At Foundry, we are not top-down managers. Our Head of Network will need to be comfortable working independently and own this core functionality of our business You will be included in and supported by the core team, but the role is primarily self-directed. While we will provide input and help you understand our goals for The Network, there is a lot of room for creativity and expansion. 

In addition to creativity and vision, the ability to execute and achieve high-quality outputs are imperative for success in this role. Every senior role at Foundry – including our partners – is an individual contributor. We work collaboratively and in close coordination with one-another, but we do our own work and, while we have people on board to help with implementing events, much of the work of the Head of Network will be not just coming up with ideas, but seeing them through personally. 

We live by a #givefirst mentality at Foundry, and we hope you can show us how you’ve done the same. 

Finally, we want to be clear that this role isn’t a pathway to an investment role at Foundry. We want you to be excited about this role and this position. We think it’s a great opportunity to work alongside us as we continue to build out the Foundry Network.

EXPERIENCE
There is not one particular background that fits this role and we are open to candidates across the board. Given the autonomy of the role, we believe an individual with at least 7 years of professional work experience and who has previously held a senior level role will thrive. We’re focused on how your experiences drive your interest in this position and how they will contribute to your success in this role and at Foundry.

SOME DETAILS
Our firm is based in Boulder, but we’re open to you living anywhere, so long as (once travel resumes) you’re able to be here from time to time (most of our in person events are in Boulder, for example). This is a senior position and will be compensated as such. Additionally, we offer a generous benefits package (fully paid health insurance, along with a number of other benefits). 

Foundry Group is an equal opportunity employer. We strongly encourage and seek applications from candidates of all backgrounds and identities, across race, color, ethnicity, national origin or ancestry, citizenship, religion, sex, sexual orientation, gender identity or expression, veteran status, martial status, pregnancy or parental status, or disability. We are committed to creating a supportive and inclusive workplace.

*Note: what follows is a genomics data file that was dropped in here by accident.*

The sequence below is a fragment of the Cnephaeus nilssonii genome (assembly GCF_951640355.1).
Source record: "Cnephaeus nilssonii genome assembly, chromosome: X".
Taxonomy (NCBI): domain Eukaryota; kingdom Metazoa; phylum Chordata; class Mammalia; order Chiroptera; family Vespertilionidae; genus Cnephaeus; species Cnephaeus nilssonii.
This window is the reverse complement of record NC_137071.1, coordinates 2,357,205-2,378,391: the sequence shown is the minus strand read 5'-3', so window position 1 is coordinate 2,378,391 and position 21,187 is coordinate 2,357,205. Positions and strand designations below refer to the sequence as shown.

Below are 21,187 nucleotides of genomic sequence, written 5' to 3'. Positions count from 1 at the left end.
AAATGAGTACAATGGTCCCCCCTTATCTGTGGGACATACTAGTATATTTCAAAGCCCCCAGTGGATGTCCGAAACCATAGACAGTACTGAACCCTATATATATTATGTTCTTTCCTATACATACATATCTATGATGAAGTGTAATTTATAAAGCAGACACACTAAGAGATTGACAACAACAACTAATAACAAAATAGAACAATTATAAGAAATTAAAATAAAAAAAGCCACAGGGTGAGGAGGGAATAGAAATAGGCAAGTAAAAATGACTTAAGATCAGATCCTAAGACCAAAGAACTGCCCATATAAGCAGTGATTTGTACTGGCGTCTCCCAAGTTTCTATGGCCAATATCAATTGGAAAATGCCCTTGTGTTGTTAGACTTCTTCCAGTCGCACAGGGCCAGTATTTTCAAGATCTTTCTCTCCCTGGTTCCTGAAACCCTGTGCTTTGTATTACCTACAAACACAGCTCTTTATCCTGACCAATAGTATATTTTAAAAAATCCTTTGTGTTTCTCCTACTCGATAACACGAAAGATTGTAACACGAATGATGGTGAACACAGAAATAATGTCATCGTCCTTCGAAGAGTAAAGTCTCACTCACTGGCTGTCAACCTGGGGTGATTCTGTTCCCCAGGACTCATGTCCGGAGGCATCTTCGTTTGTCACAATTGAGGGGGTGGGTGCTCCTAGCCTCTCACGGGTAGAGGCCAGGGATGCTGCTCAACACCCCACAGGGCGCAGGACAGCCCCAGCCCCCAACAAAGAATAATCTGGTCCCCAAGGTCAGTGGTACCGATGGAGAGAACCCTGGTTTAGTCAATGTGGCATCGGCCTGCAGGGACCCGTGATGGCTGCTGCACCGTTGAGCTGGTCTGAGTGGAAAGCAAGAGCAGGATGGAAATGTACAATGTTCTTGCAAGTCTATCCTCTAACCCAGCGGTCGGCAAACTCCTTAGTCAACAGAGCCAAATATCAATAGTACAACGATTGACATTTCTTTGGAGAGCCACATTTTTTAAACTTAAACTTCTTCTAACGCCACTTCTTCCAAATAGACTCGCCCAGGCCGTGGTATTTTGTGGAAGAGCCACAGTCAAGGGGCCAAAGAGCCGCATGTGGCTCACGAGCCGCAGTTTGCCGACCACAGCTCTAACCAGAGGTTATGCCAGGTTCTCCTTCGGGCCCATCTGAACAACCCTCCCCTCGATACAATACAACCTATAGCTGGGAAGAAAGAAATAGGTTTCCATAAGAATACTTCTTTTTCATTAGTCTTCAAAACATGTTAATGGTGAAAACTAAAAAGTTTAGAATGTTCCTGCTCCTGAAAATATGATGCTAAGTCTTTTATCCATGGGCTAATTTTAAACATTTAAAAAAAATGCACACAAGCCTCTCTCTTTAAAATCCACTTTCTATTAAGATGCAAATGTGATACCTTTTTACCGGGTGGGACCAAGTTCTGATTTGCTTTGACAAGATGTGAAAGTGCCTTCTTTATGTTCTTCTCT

NEXT STEPS
If you’ve read this post and think, “this is me!”, we’d love to hear from you. Please feel free to be creative and choose a medium that allows you to express yourself and give us a sense for whether you are a fit for this role. To apply, please contact us at apply@foundrygroup.com. We’d love to hear from you by the end the day on Friday, November 6, 2020 if you’d like to be considered.

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Oct 14 2020

A $25K Matching Gift To Boost Entrepreneurship in Kansas City Through Storytelling

Today, Amy and I are announcing a matching gift from our Anchor Point Foundation to the Startland News’ Give A Start donor campaign. We will match any contributions from this point forward, up to $25,000.

Since 2015, Startland News has helped Kansas City entrepreneurs shout their triumphs from the rooftops — a critical piece of storytelling as the local startup community evolves beyond good ideas written on napkins to the home of powerhouse startups and nine-figure exits.

Startland News is part of Startland, formerly the Kansas City Startup Foundation, and is a community-building 501(c)3 nonprofit activating a thriving and inclusive culture of innovation in Kansas City through stories, experiences, and talent.

A thriving startup community also explores its failures, the ongoing challenges plaguing entrepreneurs, and how innovators not only can learn from them but also accelerate past the roadblocks to success. Startland News has been unafraid to identify and confront these issues and grow along with its ecosystem. When the nonprofit newsroom recognized the economic and racial inequity represented in its coverage of mainstream entrepreneurs, it expanded the scope of stories to include more innovators from outside the world of high-growth, high-tech startups and actively opened its platform for the voices of diverse risk-takers, creatives, makers, and small businesses.

While the Covid crisis has been eating up the headlines in 2020, nearly half of the year’s more than 360 Startland News stories have featured underserved or underestimated entrepreneurs — all while the digital publication continues to focus on the city’s latest tech and startup developments.